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U.S. consumer sentiment rose at the beginning of March, a sign that consumers may be feeling more optimistic than they did to start the year.

The University of Michigan on Friday (March 15) said its consumer sentiment index increased to 97.8 after registering 93.8 at the end of February and 91.2 in January, the lowest level since October 2016 . Economists surveyed by The Wall Street Journal had expected a 95.3 reading.

Measures of consumer sentiment dipped earlier this year as Americans grappled with the partial government shutdown, a patch of market volatility and the threat of a global economic slowdown. Those fears seem to have receded.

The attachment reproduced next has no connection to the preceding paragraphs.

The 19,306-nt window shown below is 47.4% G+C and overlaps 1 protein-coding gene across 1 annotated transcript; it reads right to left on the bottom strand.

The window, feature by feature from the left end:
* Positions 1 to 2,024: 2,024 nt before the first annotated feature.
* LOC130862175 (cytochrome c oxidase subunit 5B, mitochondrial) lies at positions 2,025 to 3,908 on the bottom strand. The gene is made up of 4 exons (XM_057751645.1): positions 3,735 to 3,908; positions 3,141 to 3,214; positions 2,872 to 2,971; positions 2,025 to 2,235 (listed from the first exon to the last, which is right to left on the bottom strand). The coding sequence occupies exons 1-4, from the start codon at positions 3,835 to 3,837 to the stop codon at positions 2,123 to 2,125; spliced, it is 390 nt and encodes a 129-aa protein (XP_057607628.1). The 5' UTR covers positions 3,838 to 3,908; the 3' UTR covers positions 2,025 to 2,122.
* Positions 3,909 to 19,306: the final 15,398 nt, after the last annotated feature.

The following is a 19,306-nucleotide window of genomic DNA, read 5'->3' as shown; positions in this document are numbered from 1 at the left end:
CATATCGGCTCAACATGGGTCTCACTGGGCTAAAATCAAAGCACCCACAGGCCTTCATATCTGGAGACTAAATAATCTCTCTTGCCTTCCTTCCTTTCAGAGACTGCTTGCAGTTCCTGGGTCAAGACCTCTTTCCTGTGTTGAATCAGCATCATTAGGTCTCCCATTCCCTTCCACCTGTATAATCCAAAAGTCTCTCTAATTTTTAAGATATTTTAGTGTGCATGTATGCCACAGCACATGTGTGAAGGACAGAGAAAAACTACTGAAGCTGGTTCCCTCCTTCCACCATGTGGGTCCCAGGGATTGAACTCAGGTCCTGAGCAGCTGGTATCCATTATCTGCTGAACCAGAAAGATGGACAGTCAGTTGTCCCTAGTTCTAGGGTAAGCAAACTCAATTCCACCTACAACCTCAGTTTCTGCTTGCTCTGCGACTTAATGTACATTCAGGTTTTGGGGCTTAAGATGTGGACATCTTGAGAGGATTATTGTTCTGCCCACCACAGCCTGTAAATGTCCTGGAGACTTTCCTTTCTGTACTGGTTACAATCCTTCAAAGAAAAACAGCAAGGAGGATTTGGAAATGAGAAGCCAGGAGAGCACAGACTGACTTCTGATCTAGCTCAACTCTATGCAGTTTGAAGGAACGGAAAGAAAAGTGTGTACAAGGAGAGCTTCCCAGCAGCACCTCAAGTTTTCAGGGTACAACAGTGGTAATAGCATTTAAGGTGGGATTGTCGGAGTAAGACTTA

This month’s increase was driven by particularly strong sentiment among people in the bottom two-thirds of the income distribution, said Richard Curtin, the survey’s chief economist.

The survey revealed a jump of one percentage point in income expectations among this group — coupled with the lower expected inflation in the next year they indicated — points to consumers anticipating higher real incomes.

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